Kays Gary used to live next door to me in Westerly Hills when I was in jr. high/high school. He was the best neighbor I have ever had. I used to go over and cut his grass for him, without letting him know it was me. He wrote about that one time, and somewhere, I have that article. It was more about my daddy, Chester Helms, and his life as a quadraplegic husband, father, and advocate for the disabled. Debbie - I loved your father like a grandpa. My daddy died in April of 1997 and there is no loss like a girl's daddy. We both had two wonderful daddies.
Tommy - I have to admit, you are way too liberal for me a lot of the time, but even that brings Kays Gary to my mind. I wonder what he would say about some things that are going on today. I miss him too.

Anonymous said...

Tommy I am glad you are not Kays Gary because if you were we would not have Tommy Tomlinson! You also make the world a richer place because you sing the songs you have been given, as Kays did. There is no better epitaph.
Thanks for stirring my memories. As a child I loved to read the end of Kays' columns where he plugged someone's free puppies or kittens "for a conscience-sized donation to Holy Angels Nursury." Wish someone still did that.
Although I never met Kays Gary I always felt close to him, as I do to you - a good columnist has an unseen extended family.
Thank you for writing your heart.

Ken said...

I read Kays Gary when I was growing up and was in adulation. I worked with him at The Observer, and for a time was in charge of "editing" his column -- something I never did. I just let them roll. The only person who could edit Kays and actually make Kays happy was Doug Robercheck. Kays had hig regard for his ability. I have read Tommy since he was a reporter in the Rock Hill bureau. He is every bit as good as Kays. Kays was a creature of his place and accurately reflected his times. Tommy is like that. He is different, because these are different times. But he every bit as good at capturing them as Kays. I am blessed to have known and read them both.

Anonymous said...

I've just caught up on the comments here, and there ya go, Tommy--overwhelming recognition of your own magnificent voice. I'm touched, everyone, by your recollections of Dad, too. Ah, Kim--1997 was a tough year for us, yes? That was great of you to mow Dad's lawn. He was the least mechanically inclined human being I've ever encountered. The only machine he ever worked well with was a typewriter, and you can believe he didn't ever learn to type the "right" way--just the way that worked for him. He was no good with lawn mowers. Thanks for the memories, everyone.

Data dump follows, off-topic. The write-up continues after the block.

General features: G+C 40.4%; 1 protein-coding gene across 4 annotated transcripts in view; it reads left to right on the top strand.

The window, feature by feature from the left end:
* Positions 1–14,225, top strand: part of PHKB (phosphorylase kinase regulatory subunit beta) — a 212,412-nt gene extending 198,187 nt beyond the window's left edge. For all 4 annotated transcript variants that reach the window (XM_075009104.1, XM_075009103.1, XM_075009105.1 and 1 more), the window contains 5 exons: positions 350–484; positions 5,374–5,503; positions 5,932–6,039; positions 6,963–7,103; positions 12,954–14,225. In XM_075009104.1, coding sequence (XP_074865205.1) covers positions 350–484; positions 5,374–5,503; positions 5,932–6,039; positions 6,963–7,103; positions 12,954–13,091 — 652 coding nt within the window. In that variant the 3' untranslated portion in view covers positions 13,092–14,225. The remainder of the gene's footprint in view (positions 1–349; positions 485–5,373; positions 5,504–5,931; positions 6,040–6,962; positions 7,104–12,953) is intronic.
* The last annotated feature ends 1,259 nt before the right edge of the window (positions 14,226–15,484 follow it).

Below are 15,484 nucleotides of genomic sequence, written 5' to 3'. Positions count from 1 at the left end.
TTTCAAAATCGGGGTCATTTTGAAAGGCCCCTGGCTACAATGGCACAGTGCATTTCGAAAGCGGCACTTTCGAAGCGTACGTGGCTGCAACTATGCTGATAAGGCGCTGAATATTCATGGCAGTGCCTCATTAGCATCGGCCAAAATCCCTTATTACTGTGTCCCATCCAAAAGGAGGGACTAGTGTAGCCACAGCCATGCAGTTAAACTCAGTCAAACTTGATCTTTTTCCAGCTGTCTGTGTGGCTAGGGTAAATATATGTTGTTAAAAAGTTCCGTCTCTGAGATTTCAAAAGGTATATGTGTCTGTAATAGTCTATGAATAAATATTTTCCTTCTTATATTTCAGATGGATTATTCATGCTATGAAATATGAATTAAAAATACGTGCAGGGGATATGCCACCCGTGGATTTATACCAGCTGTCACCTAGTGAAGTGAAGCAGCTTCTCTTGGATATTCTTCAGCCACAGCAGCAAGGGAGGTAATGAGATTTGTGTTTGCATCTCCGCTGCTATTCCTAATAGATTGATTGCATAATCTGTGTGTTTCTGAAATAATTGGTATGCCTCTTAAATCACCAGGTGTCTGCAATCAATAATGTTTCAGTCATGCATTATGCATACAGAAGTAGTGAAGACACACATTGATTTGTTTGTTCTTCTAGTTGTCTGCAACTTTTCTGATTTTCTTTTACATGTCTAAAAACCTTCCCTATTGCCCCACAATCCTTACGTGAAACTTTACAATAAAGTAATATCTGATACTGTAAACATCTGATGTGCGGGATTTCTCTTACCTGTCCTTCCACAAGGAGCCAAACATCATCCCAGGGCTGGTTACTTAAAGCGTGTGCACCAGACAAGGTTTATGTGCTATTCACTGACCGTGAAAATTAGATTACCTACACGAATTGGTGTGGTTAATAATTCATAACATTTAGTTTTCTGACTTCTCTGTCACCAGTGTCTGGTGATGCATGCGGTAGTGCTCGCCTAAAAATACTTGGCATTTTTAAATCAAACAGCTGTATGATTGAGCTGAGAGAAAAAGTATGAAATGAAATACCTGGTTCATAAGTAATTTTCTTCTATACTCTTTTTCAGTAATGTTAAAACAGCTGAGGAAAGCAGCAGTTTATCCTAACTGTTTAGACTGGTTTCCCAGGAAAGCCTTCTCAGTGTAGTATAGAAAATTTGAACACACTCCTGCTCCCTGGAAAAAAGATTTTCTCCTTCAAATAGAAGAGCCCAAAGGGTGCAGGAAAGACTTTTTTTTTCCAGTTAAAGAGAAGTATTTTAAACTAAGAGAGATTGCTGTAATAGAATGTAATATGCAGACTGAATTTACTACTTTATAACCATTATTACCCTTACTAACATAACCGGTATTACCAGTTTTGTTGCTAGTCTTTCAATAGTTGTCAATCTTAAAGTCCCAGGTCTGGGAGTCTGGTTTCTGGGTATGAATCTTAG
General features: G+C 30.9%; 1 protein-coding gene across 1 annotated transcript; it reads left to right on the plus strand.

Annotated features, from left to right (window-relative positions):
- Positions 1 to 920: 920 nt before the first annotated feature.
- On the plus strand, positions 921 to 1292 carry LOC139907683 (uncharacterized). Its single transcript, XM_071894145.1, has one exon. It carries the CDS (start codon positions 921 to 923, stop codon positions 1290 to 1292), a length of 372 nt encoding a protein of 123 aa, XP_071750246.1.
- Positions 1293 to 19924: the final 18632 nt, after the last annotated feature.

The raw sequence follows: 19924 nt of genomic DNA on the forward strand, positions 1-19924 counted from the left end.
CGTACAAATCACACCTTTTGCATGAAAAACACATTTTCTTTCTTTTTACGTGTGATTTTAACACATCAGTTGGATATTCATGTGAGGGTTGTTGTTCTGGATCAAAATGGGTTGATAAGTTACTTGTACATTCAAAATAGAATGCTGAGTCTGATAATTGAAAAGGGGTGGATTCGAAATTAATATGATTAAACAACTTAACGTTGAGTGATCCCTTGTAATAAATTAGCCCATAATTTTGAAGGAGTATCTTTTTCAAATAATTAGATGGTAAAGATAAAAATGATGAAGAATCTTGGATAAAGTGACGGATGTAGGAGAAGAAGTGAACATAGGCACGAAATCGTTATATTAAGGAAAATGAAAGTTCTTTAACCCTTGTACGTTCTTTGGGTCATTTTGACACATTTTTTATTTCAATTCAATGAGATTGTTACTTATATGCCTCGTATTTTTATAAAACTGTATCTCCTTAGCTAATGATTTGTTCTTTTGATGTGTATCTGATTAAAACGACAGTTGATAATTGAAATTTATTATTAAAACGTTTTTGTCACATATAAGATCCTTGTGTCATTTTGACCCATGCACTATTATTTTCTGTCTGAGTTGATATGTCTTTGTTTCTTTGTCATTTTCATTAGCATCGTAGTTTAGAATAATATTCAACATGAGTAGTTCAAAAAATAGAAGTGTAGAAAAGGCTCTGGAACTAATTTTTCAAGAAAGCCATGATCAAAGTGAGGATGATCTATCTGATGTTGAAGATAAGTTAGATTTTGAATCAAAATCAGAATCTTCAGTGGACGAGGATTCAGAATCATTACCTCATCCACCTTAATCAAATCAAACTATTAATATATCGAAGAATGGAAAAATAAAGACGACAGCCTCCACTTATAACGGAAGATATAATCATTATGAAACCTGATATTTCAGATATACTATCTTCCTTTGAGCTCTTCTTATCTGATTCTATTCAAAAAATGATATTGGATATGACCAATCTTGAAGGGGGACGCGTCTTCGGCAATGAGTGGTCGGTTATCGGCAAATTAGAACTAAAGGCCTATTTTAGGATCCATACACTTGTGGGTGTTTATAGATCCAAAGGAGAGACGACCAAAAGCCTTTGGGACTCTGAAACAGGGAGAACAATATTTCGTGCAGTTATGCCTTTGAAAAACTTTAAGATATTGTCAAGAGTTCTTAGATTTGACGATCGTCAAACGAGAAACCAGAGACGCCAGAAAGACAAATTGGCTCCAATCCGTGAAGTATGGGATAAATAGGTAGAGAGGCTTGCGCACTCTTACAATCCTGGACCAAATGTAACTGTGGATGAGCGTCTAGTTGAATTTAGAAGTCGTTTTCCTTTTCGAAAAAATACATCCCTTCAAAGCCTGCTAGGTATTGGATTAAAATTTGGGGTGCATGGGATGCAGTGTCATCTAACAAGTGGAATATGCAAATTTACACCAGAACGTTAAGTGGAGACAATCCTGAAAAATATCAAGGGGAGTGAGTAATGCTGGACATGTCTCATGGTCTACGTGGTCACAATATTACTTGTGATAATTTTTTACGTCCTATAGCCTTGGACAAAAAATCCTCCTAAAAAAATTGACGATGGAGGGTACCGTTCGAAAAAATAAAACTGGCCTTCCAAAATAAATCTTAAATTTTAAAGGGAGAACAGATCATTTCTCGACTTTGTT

Anonymous said...

How nice to remember...but then how could I forget. It was Kays who responded to our quest for bicycles for foster kids; it was Kays who recognized the humor in our home...after all our kids were blancing gerbil bones on stove, while I was stirring pots with a commons spoon, and a social worker was present. It was Kays who mentioned my red haired child. Oh how I loved Kays. Oh how I love Tommy, and any good journalism. I may have some of those great pieces in a box somewhere.

Anonymous said...

I'm sorry the first comment sets such a negative tone, because Tommy, I always think of you as being a really good columnist, like Kays Gary. I grew up reading Kays Gary's column, and was impressed that anyone at the Observer would attempt a column after he retired, how could you follow an act like that? But Tommy, I enjoy reading your columns every bit as much as I did Kays. Thanks for the trip down memory lane, and Debbie, as you can see, some of us in Charlotte still miss your Dad!

Anonymous said...

Thanks to Tommy and the nudge from your memories of Dad, I now have clearance to put a bunch of Dad's columns on a website. I'll let Tommy know the URL, and post it here as well, when I get some uploaded.

xlpharmacy reviews said...

The beginning of the tale reminded me a lot of my father, he just love to talk to people about anything, if he goes to a town that he dont know, he always goes to any cafe, pub or what ever and talk to people.

Sandi McBride said...

I discovered your blog while looking for a certain Kays Gary article. In this world of high technology it was not so hard to do. It was the Dorothy Counts column. I read his column as a child when we were at our grandparents for the summer. He was my inspiration. While I only have a little column in the Cheraw Chronicle, I always say I want to write like Kays Gary. So far no one has told me that I do. You are a fine writer Mr Tomlinson and Kays Gary would be proud if someone said you write like him.
Sandi McBride

Unknown said...

Kays Gary wrote an article about me when I was 12 years old. I thought the article was written in 1987. " Bright Entrepreneur raking it in ewit Yard work". My name is Rontigus Bright

Unknown said...

I found my article. November 16, 1987. The Charlotte Observer. Columnist Kays Gary